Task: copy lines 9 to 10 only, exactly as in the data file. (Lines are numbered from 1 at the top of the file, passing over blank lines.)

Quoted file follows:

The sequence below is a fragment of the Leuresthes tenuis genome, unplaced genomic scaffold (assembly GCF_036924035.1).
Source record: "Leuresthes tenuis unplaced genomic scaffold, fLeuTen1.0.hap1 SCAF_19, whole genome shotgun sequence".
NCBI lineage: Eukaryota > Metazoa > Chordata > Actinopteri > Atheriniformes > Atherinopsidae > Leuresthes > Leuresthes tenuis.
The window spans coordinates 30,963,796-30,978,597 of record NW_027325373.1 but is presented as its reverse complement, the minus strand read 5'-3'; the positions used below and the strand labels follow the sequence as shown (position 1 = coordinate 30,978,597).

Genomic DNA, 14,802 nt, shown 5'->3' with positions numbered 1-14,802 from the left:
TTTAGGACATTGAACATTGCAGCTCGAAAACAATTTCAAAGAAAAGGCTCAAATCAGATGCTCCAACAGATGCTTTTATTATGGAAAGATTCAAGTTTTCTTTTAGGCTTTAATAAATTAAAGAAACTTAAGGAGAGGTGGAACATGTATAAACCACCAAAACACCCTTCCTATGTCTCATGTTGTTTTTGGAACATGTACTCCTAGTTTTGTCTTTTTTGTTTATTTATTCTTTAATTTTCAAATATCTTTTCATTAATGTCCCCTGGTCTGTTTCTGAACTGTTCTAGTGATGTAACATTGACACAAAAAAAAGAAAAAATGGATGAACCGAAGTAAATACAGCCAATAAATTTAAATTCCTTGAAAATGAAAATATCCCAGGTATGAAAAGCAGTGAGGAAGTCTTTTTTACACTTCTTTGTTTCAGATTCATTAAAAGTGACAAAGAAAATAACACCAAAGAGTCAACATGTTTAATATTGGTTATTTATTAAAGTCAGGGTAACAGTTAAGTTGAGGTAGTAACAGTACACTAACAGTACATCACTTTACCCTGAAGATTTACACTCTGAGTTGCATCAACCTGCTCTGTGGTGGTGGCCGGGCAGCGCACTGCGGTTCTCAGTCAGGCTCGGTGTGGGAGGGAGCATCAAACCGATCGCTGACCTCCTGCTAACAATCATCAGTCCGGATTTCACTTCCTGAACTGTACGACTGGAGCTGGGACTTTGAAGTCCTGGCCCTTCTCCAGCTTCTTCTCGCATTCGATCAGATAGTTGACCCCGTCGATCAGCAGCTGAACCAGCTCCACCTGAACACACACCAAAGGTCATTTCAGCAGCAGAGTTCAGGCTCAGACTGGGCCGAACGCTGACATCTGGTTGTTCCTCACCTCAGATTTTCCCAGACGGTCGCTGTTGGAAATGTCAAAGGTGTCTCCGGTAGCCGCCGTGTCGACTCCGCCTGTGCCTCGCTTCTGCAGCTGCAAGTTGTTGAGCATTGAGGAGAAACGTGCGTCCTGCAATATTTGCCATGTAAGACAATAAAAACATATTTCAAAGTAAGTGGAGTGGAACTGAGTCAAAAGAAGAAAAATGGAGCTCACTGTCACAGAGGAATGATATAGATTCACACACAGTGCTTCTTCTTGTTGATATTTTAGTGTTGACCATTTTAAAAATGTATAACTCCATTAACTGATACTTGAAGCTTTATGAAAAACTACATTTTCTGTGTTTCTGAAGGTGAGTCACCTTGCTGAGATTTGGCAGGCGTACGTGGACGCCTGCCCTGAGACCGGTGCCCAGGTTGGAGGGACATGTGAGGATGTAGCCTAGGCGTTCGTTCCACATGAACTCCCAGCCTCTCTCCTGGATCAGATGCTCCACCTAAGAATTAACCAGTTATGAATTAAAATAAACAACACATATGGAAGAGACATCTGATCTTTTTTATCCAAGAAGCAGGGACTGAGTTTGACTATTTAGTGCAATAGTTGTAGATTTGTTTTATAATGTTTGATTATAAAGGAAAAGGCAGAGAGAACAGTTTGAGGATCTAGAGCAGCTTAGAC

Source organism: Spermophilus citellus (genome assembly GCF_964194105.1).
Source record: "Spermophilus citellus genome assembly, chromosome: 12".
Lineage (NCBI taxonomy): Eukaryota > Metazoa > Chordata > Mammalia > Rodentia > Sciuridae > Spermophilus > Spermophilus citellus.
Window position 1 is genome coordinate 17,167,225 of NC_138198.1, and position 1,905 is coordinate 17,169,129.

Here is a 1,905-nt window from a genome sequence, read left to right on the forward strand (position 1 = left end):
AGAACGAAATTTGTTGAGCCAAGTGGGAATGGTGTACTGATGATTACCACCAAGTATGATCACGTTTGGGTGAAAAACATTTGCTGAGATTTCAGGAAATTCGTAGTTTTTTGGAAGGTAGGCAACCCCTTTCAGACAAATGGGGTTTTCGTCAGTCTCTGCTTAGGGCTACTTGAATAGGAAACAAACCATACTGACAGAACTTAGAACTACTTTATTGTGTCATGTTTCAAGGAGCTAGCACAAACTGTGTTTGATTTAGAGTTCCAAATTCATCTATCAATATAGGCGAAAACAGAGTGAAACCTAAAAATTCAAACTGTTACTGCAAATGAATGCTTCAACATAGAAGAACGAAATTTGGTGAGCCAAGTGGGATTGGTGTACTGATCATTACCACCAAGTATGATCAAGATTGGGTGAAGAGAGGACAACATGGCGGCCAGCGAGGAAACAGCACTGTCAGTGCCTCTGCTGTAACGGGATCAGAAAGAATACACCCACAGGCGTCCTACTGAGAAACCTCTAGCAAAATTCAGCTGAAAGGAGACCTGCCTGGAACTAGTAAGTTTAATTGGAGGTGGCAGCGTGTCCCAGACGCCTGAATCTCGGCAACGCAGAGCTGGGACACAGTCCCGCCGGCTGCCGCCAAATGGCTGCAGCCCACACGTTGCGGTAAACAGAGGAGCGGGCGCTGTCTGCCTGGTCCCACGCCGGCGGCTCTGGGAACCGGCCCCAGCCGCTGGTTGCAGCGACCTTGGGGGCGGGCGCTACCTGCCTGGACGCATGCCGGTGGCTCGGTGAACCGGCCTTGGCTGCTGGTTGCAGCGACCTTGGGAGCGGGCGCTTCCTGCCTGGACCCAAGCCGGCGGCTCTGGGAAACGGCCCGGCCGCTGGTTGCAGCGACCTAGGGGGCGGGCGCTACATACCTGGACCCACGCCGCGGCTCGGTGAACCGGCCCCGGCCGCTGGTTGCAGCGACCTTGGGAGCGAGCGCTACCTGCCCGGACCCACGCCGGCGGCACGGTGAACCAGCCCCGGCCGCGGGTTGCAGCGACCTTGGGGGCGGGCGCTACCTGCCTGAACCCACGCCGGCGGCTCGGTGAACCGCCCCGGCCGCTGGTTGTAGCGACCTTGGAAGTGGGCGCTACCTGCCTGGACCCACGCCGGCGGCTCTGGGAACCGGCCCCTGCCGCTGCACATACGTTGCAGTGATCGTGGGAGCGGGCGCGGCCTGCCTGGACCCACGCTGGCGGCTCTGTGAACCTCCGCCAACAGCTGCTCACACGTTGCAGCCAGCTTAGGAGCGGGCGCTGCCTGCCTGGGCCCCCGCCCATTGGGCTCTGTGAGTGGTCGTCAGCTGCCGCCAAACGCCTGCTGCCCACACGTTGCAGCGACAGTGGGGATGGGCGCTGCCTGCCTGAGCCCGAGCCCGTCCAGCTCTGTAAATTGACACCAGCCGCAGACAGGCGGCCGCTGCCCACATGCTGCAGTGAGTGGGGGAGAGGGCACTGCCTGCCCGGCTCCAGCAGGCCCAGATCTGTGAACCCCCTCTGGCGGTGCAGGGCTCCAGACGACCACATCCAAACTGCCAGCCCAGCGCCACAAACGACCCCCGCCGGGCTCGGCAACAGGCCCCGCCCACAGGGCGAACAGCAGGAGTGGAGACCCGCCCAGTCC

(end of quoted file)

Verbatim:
Lineage (NCBI taxonomy): Eukaryota > Metazoa > Chordata > Mammalia > Rodentia > Sciuridae > Spermophilus > Spermophilus citellus.
Window position 1 is genome coordinate 17,167,225 of NC_138198.1, and position 1,905 is coordinate 17,169,129.